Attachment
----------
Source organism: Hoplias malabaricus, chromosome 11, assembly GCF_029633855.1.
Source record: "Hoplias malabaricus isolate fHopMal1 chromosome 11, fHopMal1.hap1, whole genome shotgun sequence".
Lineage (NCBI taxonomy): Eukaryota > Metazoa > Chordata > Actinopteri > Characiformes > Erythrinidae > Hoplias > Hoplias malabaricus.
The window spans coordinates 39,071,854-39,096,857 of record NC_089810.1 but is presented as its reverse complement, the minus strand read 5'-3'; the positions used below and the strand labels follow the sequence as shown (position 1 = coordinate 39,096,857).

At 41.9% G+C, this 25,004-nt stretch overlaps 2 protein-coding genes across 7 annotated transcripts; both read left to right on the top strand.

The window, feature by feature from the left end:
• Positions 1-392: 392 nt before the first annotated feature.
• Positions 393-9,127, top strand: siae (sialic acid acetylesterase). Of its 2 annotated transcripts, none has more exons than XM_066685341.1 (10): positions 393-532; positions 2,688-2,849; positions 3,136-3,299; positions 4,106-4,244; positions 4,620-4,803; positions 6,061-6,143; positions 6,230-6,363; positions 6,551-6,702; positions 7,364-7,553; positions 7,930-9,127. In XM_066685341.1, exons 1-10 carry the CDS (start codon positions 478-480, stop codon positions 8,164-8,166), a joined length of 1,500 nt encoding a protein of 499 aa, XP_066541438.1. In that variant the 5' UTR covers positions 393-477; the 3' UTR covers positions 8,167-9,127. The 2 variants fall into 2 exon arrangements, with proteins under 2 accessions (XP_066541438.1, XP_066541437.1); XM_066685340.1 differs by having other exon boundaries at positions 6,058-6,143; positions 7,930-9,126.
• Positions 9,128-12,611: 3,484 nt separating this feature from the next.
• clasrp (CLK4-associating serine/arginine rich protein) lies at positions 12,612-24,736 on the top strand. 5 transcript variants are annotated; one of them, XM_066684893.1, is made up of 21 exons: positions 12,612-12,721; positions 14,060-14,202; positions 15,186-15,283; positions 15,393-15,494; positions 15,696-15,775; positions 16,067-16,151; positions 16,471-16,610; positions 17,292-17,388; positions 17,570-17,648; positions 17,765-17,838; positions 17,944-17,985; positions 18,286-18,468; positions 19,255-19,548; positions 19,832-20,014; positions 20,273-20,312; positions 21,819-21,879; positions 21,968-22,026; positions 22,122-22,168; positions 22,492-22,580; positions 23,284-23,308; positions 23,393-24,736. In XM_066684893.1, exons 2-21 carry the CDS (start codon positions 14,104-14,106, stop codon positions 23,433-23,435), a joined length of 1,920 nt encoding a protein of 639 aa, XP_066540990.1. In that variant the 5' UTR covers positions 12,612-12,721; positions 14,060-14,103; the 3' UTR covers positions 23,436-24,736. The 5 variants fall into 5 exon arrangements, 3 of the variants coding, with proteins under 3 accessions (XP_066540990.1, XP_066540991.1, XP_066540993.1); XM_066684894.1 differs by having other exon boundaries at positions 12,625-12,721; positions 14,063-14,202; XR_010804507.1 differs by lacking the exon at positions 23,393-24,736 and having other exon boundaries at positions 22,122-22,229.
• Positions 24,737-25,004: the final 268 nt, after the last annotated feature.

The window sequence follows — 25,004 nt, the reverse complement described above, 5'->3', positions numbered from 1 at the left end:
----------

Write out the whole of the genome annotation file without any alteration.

Source organism: Hoplias malabaricus, chromosome 11, assembly GCF_029633855.1.
Source record: "Hoplias malabaricus isolate fHopMal1 chromosome 11, fHopMal1.hap1, whole genome shotgun sequence".
Lineage (NCBI taxonomy): Eukaryota > Metazoa > Chordata > Actinopteri > Characiformes > Erythrinidae > Hoplias > Hoplias malabaricus.
The window spans coordinates 39,071,854-39,096,857 of record NC_089810.1 but is presented as its reverse complement, the minus strand read 5'-3'; the positions used below and the strand labels follow the sequence as shown (position 1 = coordinate 39,096,857).

At 41.9% G+C, this 25,004-nt stretch overlaps 2 protein-coding genes across 7 annotated transcripts; both read left to right on the top strand.

The window, feature by feature from the left end:
• Positions 1-392: 392 nt before the first annotated feature.
• Positions 393-9,127, top strand: siae (sialic acid acetylesterase). Of its 2 annotated transcripts, none has more exons than XM_066685341.1 (10): positions 393-532; positions 2,688-2,849; positions 3,136-3,299; positions 4,106-4,244; positions 4,620-4,803; positions 6,061-6,143; positions 6,230-6,363; positions 6,551-6,702; positions 7,364-7,553; positions 7,930-9,127. In XM_066685341.1, exons 1-10 carry the CDS (start codon positions 478-480, stop codon positions 8,164-8,166), a joined length of 1,500 nt encoding a protein of 499 aa, XP_066541438.1. In that variant the 5' UTR covers positions 393-477; the 3' UTR covers positions 8,167-9,127. The 2 variants fall into 2 exon arrangements, with proteins under 2 accessions (XP_066541438.1, XP_066541437.1); XM_066685340.1 differs by having other exon boundaries at positions 6,058-6,143; positions 7,930-9,126.
• Positions 9,128-12,611: 3,484 nt separating this feature from the next.
• clasrp (CLK4-associating serine/arginine rich protein) lies at positions 12,612-24,736 on the top strand. 5 transcript variants are annotated; one of them, XM_066684893.1, is made up of 21 exons: positions 12,612-12,721; positions 14,060-14,202; positions 15,186-15,283; positions 15,393-15,494; positions 15,696-15,775; positions 16,067-16,151; positions 16,471-16,610; positions 17,292-17,388; positions 17,570-17,648; positions 17,765-17,838; positions 17,944-17,985; positions 18,286-18,468; positions 19,255-19,548; positions 19,832-20,014; positions 20,273-20,312; positions 21,819-21,879; positions 21,968-22,026; positions 22,122-22,168; positions 22,492-22,580; positions 23,284-23,308; positions 23,393-24,736. In XM_066684893.1, exons 2-21 carry the CDS (start codon positions 14,104-14,106, stop codon positions 23,433-23,435), a joined length of 1,920 nt encoding a protein of 639 aa, XP_066540990.1. In that variant the 5' UTR covers positions 12,612-12,721; positions 14,060-14,103; the 3' UTR covers positions 23,436-24,736. The 5 variants fall into 5 exon arrangements, 3 of the variants coding, with proteins under 3 accessions (XP_066540990.1, XP_066540991.1, XP_066540993.1); XM_066684894.1 differs by having other exon boundaries at positions 12,625-12,721; positions 14,063-14,202; XR_010804507.1 differs by lacking the exon at positions 23,393-24,736 and having other exon boundaries at positions 22,122-22,229.
• Positions 24,737-25,004: the final 268 nt, after the last annotated feature.

The window sequence follows — 25,004 nt, the reverse complement described above, 5'->3', positions numbered from 1 at the left end: